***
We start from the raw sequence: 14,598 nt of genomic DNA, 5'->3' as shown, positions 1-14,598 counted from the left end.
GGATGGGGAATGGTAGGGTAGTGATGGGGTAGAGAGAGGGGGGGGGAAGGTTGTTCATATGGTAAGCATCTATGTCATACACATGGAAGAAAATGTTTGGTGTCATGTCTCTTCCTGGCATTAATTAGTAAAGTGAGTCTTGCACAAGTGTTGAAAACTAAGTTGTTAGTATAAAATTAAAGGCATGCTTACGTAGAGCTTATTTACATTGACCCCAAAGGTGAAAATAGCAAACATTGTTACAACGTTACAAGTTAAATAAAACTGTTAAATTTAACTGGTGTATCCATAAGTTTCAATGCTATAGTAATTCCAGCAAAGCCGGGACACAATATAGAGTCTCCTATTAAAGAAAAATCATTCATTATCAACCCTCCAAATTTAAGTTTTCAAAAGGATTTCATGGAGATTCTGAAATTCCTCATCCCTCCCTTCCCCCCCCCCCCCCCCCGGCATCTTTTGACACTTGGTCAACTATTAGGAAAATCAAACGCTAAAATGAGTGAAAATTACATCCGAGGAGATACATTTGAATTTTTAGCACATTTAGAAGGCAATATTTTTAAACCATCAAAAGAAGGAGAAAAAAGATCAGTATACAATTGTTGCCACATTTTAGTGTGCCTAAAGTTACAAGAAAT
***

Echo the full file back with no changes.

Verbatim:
We start from the raw sequence: 14,598 nt of genomic DNA, 5'->3' as shown, positions 1-14,598 counted from the left end.
GGATGGGGAATGGTAGGGTAGTGATGGGGTAGAGAGAGGGGGGGGGAAGGTTGTTCATATGGTAAGCATCTATGTCATACACATGGAAGAAAATGTTTGGTGTCATGTCTCTTCCTGGCATTAATTAGTAAAGTGAGTCTTGCACAAGTGTTGAAAACTAAGTTGTTAGTATAAAATTAAAGGCATGCTTACGTAGAGCTTATTTACATTGACCCCAAAGGTGAAAATAGCAAACATTGTTACAACGTTACAAGTTAAATAAAACTGTTAAATTTAACTGGTGTATCCATAAGTTTCAATGCTATAGTAATTCCAGCAAAGCCGGGACACAATATAGAGTCTCCTATTAAAGAAAAATCATTCATTATCAACCCTCCAAATTTAAGTTTTCAAAAGGATTTCATGGAGATTCTGAAATTCCTCATCCCTCCCTTCCCCCCCCCCCCCCCCCGGCATCTTTTGACACTTGGTCAACTATTAGGAAAATCAAACGCTAAAATGAGTGAAAATTACATCCGAGGAGATACATTTGAATTTTTAGCACATTTAGAAGGCAATATTTTTAAACCATCAAAAGAAGGAGAAAAAAGATCAGTATACAATTGTTGCCACATTTTAGTGTGCCTAAAGTTACAAGAAAT